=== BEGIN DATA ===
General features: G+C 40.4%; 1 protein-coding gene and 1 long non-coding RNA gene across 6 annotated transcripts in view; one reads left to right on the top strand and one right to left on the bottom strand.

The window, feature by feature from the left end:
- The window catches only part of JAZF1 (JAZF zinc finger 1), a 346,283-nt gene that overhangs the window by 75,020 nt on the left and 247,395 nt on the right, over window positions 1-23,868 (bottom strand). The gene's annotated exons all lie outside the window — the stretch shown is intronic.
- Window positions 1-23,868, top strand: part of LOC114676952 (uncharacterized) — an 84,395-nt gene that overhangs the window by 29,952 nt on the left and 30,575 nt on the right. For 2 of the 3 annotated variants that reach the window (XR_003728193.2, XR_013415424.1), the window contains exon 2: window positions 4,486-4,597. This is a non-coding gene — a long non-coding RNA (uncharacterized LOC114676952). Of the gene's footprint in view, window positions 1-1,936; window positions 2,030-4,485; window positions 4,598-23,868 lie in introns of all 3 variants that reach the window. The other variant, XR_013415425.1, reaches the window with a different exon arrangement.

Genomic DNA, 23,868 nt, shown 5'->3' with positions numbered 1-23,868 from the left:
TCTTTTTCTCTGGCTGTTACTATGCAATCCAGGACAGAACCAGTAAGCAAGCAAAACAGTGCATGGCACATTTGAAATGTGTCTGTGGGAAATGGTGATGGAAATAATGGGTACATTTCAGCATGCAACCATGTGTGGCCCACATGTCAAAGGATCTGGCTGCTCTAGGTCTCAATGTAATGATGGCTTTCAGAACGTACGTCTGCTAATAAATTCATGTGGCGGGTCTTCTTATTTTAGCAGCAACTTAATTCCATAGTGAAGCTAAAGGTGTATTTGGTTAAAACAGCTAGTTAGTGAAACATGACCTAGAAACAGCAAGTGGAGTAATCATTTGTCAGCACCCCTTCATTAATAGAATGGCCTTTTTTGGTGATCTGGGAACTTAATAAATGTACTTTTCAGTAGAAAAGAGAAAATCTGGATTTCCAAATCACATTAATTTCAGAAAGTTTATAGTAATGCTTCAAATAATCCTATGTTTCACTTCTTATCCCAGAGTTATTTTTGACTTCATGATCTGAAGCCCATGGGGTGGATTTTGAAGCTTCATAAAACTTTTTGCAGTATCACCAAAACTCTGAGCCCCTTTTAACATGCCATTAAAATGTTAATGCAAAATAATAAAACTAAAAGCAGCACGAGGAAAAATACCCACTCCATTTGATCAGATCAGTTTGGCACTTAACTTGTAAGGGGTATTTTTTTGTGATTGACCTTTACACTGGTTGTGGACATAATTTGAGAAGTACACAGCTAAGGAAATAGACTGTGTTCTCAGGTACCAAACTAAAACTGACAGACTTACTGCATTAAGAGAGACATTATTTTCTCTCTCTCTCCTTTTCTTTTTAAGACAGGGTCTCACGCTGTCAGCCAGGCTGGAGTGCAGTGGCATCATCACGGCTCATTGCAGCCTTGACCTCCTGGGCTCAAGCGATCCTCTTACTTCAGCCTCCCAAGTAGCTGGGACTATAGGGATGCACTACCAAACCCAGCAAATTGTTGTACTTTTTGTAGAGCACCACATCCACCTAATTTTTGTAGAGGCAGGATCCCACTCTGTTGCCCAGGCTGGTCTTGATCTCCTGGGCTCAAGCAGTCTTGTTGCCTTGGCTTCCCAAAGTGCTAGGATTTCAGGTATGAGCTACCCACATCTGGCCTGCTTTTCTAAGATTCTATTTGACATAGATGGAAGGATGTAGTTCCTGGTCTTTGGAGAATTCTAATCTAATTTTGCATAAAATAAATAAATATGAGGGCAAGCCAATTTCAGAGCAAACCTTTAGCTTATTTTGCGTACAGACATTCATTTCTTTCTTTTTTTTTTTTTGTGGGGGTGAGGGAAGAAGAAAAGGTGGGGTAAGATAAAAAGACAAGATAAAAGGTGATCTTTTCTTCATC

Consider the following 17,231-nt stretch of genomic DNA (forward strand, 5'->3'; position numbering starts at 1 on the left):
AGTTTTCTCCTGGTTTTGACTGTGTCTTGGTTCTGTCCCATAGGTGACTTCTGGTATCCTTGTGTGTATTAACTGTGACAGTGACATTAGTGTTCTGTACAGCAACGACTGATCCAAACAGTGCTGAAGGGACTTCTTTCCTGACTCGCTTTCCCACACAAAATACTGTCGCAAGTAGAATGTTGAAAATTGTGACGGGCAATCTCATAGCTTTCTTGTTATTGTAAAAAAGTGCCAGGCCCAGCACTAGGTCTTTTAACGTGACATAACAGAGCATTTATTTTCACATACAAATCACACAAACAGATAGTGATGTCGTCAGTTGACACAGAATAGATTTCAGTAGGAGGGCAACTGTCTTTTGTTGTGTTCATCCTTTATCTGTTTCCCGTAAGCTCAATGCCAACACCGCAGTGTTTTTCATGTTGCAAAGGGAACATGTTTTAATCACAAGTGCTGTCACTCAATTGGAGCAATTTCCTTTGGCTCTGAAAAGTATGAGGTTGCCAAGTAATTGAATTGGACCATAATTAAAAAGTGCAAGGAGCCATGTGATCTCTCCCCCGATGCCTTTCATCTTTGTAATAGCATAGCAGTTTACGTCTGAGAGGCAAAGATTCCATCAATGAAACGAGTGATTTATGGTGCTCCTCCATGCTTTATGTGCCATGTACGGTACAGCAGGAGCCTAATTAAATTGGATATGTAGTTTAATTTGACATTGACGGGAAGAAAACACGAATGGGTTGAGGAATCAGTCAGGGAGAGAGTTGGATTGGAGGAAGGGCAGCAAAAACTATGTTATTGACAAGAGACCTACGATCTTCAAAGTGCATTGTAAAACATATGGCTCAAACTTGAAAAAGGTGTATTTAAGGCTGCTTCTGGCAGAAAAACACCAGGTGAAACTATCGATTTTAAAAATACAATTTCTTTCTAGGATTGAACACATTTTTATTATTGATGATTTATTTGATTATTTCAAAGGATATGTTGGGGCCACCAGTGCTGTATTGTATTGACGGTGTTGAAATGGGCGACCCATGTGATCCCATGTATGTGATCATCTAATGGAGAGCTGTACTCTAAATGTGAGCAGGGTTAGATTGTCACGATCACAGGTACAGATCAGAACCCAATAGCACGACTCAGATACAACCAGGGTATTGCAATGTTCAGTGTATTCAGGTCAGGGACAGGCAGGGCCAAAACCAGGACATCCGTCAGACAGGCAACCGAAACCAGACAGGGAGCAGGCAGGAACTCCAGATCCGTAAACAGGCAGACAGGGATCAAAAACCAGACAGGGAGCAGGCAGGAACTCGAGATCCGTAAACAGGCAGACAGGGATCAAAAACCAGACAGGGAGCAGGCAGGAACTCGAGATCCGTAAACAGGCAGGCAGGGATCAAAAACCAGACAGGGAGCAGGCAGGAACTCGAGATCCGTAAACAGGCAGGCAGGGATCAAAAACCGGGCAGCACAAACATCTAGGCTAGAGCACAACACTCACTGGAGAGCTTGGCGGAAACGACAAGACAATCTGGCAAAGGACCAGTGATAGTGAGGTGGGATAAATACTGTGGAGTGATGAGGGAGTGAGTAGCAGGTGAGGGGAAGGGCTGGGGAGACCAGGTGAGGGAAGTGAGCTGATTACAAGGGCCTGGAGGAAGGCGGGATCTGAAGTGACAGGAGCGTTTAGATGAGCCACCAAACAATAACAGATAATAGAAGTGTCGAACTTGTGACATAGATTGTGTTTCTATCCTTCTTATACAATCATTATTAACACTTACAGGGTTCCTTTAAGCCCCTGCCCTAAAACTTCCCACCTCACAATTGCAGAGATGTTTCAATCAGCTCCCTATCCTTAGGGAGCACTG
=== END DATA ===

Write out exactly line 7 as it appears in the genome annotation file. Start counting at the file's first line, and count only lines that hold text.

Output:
Consider the following 17,231-nt stretch of genomic DNA (forward strand, 5'->3'; position numbering starts at 1 on the left):